The ND State Student Art Show, which is presently being held at the Taube Museum in Minot, has 679 enteries from across the state this year. The show will run until April 30. Students from the Leeds Elementary School who have exhibits in the 2010 Traveling Art Show include, left to right, front row, Desidy Schwanke, Blayne Anderson and Madi Dulmage. Back row: Keaton Nelsen, Garrett Johnson and Devin Schwanke.
Leeds fourth grader Ryan Wangler was one of three artists selected for the Governor’s Award. Ryan’s artwork will hang in Governor John Hoeven’s office for one year.
Duck stamp winners
Alea Manley and Jarrel McGarvey of Leeds were awarded honorable mention at the judging of the North Dakota State Junior Duck Stamp competition on March 24. This year the contest had a record-breaking 878 entries from around the state.
Minnewaukan-Leeds cheerleading award winners were, left to right, back row, Danielle Redetzke and Amanda Kraft and front row, Hannah Anderson and Kayla Wangler.
Warwick students use Skype
Mrs. Pranke’s fourth grade class at Warwick has taken a major step in technology. Earlier this year Mrs. Pranke introduced students to a program called EPALS. Students in the class were taught how to send e-mail to students from another school in a safe and productive way.
Thanks to the teachers of Schaffer Elementary School in Pittsburgh, Pa. Warwick students are using "Skype" to visit online with students at Schaffer. Together the classes are reading a book, "When You Reach Me" by Rebecca Stead. Once a week the students connect to Skype and have visual and oral conversations regarding the chapters assigned. Said Mrs. Pranke: "I’ve never used Skype before, but our students from both schools love seeing each other on our Promethean Boards. This experience has established a bond between our students that normally wouldn’t take place in any other way."
Warwick students discuss their reading assignments over Skype with students from Pennsylvania. In the front is Seanna Georgeson. Left to right are Jayrl Guy, Traysen Feather, Sage Bertsch, Raymond Peltier, Mark Lufkins, Jourdain Smith, Shania Georgeson and Julia Hill.
From the junction of new ND 19 looking south, Old US 281 looks like it’s had it with water covering most of the roadway.
It looks about the same when one turns around and views the scene to the north.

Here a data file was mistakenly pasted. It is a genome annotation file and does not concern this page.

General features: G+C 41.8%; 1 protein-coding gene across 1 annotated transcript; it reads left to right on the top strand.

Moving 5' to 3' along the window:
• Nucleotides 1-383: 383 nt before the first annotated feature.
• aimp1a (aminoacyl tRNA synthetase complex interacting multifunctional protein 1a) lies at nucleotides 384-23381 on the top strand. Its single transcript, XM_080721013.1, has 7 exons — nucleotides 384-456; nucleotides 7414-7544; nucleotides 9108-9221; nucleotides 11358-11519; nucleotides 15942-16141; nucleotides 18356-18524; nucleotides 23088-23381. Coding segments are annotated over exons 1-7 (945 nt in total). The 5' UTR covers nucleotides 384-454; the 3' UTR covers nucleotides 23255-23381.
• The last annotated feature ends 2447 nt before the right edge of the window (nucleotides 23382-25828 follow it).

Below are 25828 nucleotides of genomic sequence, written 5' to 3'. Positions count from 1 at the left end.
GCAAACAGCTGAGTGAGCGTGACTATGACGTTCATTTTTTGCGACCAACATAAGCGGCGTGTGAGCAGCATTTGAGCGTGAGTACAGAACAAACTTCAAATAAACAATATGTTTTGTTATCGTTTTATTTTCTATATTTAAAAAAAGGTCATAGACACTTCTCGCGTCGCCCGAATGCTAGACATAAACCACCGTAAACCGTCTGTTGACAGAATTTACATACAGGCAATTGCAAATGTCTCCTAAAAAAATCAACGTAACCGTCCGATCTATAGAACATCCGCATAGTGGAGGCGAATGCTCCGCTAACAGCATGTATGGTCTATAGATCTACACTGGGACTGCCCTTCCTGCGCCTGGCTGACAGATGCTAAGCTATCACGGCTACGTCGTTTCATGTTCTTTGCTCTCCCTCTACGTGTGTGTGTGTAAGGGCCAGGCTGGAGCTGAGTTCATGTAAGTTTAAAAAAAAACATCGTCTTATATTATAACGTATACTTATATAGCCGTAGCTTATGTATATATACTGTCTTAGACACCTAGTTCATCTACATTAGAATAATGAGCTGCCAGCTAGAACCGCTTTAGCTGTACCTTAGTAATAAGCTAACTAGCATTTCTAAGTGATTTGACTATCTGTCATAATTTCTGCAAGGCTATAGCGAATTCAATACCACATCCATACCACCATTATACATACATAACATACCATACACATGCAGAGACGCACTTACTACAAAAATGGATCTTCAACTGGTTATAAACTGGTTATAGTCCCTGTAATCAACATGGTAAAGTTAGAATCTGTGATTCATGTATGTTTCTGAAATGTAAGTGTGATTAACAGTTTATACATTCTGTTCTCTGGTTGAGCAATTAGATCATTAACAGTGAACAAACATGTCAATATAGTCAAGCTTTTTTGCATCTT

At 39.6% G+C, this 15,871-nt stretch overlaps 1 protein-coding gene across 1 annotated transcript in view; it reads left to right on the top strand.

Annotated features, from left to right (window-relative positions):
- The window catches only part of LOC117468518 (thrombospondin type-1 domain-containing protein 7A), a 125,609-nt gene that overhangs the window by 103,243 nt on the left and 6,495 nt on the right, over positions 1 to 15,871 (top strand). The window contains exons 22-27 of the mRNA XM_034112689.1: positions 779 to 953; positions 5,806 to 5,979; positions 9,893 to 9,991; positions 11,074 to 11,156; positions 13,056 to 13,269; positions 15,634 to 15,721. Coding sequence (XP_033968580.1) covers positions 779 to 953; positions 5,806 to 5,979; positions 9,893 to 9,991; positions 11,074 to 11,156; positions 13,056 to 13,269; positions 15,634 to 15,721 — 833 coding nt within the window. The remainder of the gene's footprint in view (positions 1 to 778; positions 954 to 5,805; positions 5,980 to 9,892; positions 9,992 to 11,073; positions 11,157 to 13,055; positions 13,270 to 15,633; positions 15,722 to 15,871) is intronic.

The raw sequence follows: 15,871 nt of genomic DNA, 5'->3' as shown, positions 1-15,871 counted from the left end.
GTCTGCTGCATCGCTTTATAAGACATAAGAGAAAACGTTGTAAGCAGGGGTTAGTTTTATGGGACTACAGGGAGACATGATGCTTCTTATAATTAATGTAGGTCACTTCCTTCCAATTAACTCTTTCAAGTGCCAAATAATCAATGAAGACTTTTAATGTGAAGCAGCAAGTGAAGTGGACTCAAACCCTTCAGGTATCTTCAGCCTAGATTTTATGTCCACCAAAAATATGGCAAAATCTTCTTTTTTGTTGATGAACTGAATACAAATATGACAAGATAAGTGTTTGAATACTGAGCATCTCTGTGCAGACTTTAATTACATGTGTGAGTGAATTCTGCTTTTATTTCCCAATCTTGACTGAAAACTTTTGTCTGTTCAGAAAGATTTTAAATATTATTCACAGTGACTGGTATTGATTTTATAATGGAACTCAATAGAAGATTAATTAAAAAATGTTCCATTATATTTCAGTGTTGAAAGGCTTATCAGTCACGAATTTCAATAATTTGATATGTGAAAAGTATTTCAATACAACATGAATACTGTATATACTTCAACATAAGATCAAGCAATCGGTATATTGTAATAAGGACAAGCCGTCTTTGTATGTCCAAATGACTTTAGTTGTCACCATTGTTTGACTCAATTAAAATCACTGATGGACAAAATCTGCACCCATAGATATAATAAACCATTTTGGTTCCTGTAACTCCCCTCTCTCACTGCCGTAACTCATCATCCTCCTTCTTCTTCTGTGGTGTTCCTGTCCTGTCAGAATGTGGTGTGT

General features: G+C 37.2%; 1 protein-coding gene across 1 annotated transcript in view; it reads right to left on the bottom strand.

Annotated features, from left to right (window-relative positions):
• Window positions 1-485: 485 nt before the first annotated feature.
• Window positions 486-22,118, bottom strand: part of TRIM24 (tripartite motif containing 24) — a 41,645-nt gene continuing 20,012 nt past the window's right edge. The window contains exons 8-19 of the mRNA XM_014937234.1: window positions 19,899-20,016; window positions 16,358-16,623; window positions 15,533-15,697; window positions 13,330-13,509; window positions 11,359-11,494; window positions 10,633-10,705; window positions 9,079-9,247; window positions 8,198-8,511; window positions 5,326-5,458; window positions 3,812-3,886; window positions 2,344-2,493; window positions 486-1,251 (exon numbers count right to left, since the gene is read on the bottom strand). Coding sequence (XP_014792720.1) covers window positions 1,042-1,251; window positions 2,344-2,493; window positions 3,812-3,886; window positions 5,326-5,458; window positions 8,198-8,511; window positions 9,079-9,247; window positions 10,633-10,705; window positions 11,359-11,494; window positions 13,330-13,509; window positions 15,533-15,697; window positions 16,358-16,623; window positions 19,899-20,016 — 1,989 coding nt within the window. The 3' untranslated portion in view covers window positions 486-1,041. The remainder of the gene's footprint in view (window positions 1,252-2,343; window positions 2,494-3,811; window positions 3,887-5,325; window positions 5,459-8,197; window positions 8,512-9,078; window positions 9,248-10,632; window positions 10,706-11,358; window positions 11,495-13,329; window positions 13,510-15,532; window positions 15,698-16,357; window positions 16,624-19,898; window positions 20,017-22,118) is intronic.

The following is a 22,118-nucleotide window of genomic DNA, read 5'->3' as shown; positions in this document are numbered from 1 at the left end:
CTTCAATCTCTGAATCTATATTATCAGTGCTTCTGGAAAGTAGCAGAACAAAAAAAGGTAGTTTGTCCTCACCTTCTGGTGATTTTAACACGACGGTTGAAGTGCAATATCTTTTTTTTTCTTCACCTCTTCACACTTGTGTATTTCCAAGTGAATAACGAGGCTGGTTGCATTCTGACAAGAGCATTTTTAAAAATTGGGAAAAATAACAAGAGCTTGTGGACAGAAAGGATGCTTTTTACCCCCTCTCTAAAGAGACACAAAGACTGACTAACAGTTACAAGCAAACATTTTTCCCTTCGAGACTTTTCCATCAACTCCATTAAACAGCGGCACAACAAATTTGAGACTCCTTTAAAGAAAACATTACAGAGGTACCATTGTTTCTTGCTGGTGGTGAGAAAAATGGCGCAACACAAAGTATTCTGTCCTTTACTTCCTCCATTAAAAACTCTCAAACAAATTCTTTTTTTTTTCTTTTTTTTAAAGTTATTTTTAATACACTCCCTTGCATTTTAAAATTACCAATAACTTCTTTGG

The bridge on Old US 281 north of the Arden Helgeseth farm is the only bridge on the old highway that’s still passable. The fish enjoy all this water and the fishermen are not far behind. When this bridge goes under, a number of people will no longer be able to reach their homes by anything other than watercraft.
This is the view on Old US 281 looking east at the Brinsmade road. This road is also under water over the horizon.
Minnewaukan’s boat ramp, on the site where the fair barns once stood, has been completely taken over by the lake and is no longer usable. A ramp at the city’s dumpground, half a mile south of town, is still usable. These photos are much more impressive in color.
The home of Hermoine Jorgenson stood on the high ground in the left center of this photo. The concrete block home was built by John Knutson and for many years was occupied by his widow, Bertha Knutson. The home had to be demolished.
The water is very close to the Minnewaukan School on the left.
Sandbags were placed at the north end of B Avenue to keep the lake from inundating the intersection of B Avenue and D Street. For reference, the Farmers Press is located on B Avenue.
Looking east from B Avenue at the east end of D Street which used to connect to Old US 281. Both are under water.
Looking west at the east end of D Street from Old US 281. Trinity Free Lutheran Church was located on the right.
Grand Prix winners
The Bethany AWANA Grand Prix was held March 7 in Esmond. Design winners from first to third were Darica Deckert, Will Rice and Samuel Hill.
Speed winners from first to third were Jessica Hill, Caleb Johnson and Will Rice.